If you could be fined for calling the police to report suspicious and/or potentially criminal behavior, would you call the police?

The City of Grand Rapids is reporting that the Grand Rapids City Commission just passed a new human rights ordinance which will do just that. I am not saying they intended for this ordinance to stop people from calling the police but in-effect it may.

Along with making it conflicting with city policy for anyone to deny any individual the enjoyment of civil rights because of actual or perceived color, sexual orientation or any other protected class.  I believe this new policy will also deter people from calling in on suspicious activity, I know I would not.  Why chance it in this day in age of everyone, especially white people, are guilty of something such as microaggressions or outright racism/bigotry.

This new policy will include making bias crime reporting a civil infraction.  Bias crime reporting, what exactly is that?  What they believe it means is when you call the police on someone you suspect might be committing a crime and that person is a different color than you.  I wonder if they will apply that to people of color calling on white people they suspect are committing a crime or just committing what they perceive as suspicious activity.

Starting on December 1, 2019 it will be a civil infraction with a fine of up to $500 to call the police and racially profile people of color for non-criminal matters.  They then state the civil infraction will be prosecuted if the call is made solely as an act of discrimination. If someone is found in violation of the ordinance, they could face a fine of up to $500.

How exactly will they determine if a white person called the police to inform them of suspicious activity or what they believe may be a crime being committed, did so because of the color of their skin or any other trait?  Your guess is as good as mine.

In response to the public being concerned that this will deter people from calling the police, Grand Rapids Police Chief Eric Payne said:

This is not a deterrent for people to call the police department when they see actual crimes being committed…We’ve always encouraged that ... This will hopefully impact those who have hate in their hearts for whatever groups out there that solely call us to intervene in something that’s not criminal in nature.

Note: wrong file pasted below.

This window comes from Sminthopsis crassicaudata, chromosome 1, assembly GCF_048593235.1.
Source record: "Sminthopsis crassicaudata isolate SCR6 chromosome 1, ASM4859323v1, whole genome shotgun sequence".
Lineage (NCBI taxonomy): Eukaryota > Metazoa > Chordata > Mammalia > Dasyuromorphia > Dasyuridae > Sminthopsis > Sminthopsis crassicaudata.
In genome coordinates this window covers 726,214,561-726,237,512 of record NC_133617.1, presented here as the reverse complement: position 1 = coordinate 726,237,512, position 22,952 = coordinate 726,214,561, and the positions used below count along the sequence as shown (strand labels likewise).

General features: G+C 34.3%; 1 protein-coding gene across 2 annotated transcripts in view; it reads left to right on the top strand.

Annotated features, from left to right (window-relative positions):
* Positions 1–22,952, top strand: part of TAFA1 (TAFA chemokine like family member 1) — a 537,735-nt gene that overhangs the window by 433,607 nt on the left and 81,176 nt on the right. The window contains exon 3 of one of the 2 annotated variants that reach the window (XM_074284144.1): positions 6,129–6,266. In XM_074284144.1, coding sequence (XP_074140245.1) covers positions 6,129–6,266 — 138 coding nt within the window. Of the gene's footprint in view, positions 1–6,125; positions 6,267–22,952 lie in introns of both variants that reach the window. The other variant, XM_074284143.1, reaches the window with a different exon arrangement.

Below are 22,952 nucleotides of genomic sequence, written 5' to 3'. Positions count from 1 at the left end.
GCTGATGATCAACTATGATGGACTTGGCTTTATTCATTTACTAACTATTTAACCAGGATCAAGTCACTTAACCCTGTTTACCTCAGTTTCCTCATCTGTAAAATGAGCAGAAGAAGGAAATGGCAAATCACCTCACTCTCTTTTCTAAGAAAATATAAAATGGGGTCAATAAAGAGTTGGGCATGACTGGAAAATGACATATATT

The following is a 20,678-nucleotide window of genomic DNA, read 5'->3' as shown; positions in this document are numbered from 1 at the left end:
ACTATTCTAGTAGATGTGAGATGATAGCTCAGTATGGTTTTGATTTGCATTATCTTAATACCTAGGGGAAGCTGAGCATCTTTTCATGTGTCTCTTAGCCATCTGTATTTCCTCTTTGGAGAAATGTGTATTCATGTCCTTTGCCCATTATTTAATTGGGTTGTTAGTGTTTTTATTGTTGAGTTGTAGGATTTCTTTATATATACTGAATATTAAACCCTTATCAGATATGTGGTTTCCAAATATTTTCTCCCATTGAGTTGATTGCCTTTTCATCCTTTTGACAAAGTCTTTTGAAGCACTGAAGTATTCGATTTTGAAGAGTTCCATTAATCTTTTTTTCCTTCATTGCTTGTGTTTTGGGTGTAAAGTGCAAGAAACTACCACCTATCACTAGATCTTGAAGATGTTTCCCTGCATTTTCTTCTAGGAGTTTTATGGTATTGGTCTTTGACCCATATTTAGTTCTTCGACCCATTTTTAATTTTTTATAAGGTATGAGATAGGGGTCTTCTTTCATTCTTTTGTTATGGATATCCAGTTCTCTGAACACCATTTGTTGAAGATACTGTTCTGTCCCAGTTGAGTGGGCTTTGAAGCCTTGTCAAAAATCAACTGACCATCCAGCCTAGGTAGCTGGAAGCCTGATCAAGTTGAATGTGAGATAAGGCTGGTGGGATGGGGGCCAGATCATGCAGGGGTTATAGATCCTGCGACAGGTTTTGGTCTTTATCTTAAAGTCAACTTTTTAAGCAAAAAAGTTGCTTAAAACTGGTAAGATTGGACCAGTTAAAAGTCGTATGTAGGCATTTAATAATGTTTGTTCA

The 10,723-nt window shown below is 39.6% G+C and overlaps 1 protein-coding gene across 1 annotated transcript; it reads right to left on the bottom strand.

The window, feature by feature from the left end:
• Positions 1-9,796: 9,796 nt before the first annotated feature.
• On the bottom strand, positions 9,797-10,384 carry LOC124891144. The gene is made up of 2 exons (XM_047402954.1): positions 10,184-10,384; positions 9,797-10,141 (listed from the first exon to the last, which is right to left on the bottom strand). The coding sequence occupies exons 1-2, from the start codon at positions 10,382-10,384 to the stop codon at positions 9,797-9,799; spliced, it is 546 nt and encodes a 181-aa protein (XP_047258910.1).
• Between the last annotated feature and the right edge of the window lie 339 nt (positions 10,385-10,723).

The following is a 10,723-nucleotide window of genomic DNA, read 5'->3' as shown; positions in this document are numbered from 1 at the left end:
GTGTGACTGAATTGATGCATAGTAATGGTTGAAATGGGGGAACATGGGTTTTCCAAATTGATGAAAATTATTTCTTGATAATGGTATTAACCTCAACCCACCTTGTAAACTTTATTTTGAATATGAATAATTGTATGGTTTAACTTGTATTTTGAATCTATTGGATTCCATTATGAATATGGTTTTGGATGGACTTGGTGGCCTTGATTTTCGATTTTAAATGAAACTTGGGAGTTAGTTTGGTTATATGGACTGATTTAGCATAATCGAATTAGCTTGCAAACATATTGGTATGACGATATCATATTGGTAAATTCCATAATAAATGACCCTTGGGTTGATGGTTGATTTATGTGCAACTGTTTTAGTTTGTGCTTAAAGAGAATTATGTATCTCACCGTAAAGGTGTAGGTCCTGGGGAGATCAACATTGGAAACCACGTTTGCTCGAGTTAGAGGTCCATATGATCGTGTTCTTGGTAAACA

Sure Chief Payne, you go ahead and keep thinking that while your city crime increases.

According to the City of Grand Rapids the approved ordinance:

  • Adds definitions for bias and retaliation to the list of definitions
  • Adds familial status – family makeup – to the list of protected classes
  • Expands membership of the Community Relations Commission to up to 13 members and provides clarity on the CRC’s role and responsibilities
  • Outlines complaint and referral procedures that the Office of Diversity & Inclusion, in collaboration with the City Attorney’s Office, will follow
  • Defines the referral process in more detail for investigations to be conducted by outside parties for complaints that fall under their jurisdiction, such as MDCR, Fair Housing and GRPD.
  • Adds language to allow the City Attorney’s Office and Office of Diversity and Inclusion to issue citations under the ordinance
  • Refines prohibitions on discrimination and Identified the 4 primary areas of discrimination
  • Adds reference to the City Code regarding false information to the “Bias Crime Reporting Prohibition” and makes it up to a $500 civil infraction to knowingly or recklessly report an individual, who is an actual or perceived member of a protected class, has committed, may commit or will commit a crime, if such report is based in whole or in part on the individuals' membership in a protected class and without reasonable suspicion of criminal activity.
  • Adds a retaliation section to protect individuals who bring forward complaints

By the way under this ordinance the City of Grand Rapids defines protected classes as:

  1. actual or perceived color
  2. race
  3. religion or creed
  4. sex
  5. gender
  6. identity or expression
  7. sexual orientation
  8. national origin
  9. genotype
  10. age
  11. marital status
  12. medical condition
  13. disability
  14. height
  15. weight
  16. or source of lawful income.

Pretty much sounds like just about everything and anything will be covered, do you believe they might have missed a particular political identity group in their list?

Will the “actual or perceived color” also be extended to people of no color, that being white?

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